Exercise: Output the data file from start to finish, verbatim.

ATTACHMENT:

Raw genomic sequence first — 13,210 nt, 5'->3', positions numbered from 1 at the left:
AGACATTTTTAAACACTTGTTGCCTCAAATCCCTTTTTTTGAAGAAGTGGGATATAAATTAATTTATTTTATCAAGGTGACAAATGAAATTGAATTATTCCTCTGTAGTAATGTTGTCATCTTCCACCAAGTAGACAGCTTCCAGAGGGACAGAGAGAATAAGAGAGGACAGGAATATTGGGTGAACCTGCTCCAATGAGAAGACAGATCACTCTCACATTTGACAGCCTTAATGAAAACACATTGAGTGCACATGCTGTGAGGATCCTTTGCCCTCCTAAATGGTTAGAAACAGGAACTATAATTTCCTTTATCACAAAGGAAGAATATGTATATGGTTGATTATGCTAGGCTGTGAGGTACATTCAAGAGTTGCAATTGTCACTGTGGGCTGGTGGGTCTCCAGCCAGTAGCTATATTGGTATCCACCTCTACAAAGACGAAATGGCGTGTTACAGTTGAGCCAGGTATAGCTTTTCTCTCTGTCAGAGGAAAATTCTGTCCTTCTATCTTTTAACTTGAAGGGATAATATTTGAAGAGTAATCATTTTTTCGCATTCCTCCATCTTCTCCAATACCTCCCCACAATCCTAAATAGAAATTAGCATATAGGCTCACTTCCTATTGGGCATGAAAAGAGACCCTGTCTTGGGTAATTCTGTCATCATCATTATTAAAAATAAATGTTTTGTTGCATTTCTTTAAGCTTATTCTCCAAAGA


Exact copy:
Raw genomic sequence first — 13,210 nt, 5'->3', positions numbered from 1 at the left:
AGACATTTTTAAACACTTGTTGCCTCAAATCCCTTTTTTTGAAGAAGTGGGATATAAATTAATTTATTTTATCAAGGTGACAAATGAAATTGAATTATTCCTCTGTAGTAATGTTGTCATCTTCCACCAAGTAGACAGCTTCCAGAGGGACAGAGAGAATAAGAGAGGACAGGAATATTGGGTGAACCTGCTCCAATGAGAAGACAGATCACTCTCACATTTGACAGCCTTAATGAAAACACATTGAGTGCACATGCTGTGAGGATCCTTTGCCCTCCTAAATGGTTAGAAACAGGAACTATAATTTCCTTTATCACAAAGGAAGAATATGTATATGGTTGATTATGCTAGGCTGTGAGGTACATTCAAGAGTTGCAATTGTCACTGTGGGCTGGTGGGTCTCCAGCCAGTAGCTATATTGGTATCCACCTCTACAAAGACGAAATGGCGTGTTACAGTTGAGCCAGGTATAGCTTTTCTCTCTGTCAGAGGAAAATTCTGTCCTTCTATCTTTTAACTTGAAGGGATAATATTTGAAGAGTAATCATTTTTTCGCATTCCTCCATCTTCTCCAATACCTCCCCACAATCCTAAATAGAAATTAGCATATAGGCTCACTTCCTATTGGGCATGAAAAGAGACCCTGTCTTGGGTAATTCTGTCATCATCATTATTAAAAATAAATGTTTTGTTGCATTTCTTTAAGCTTATTCTCCAAAGA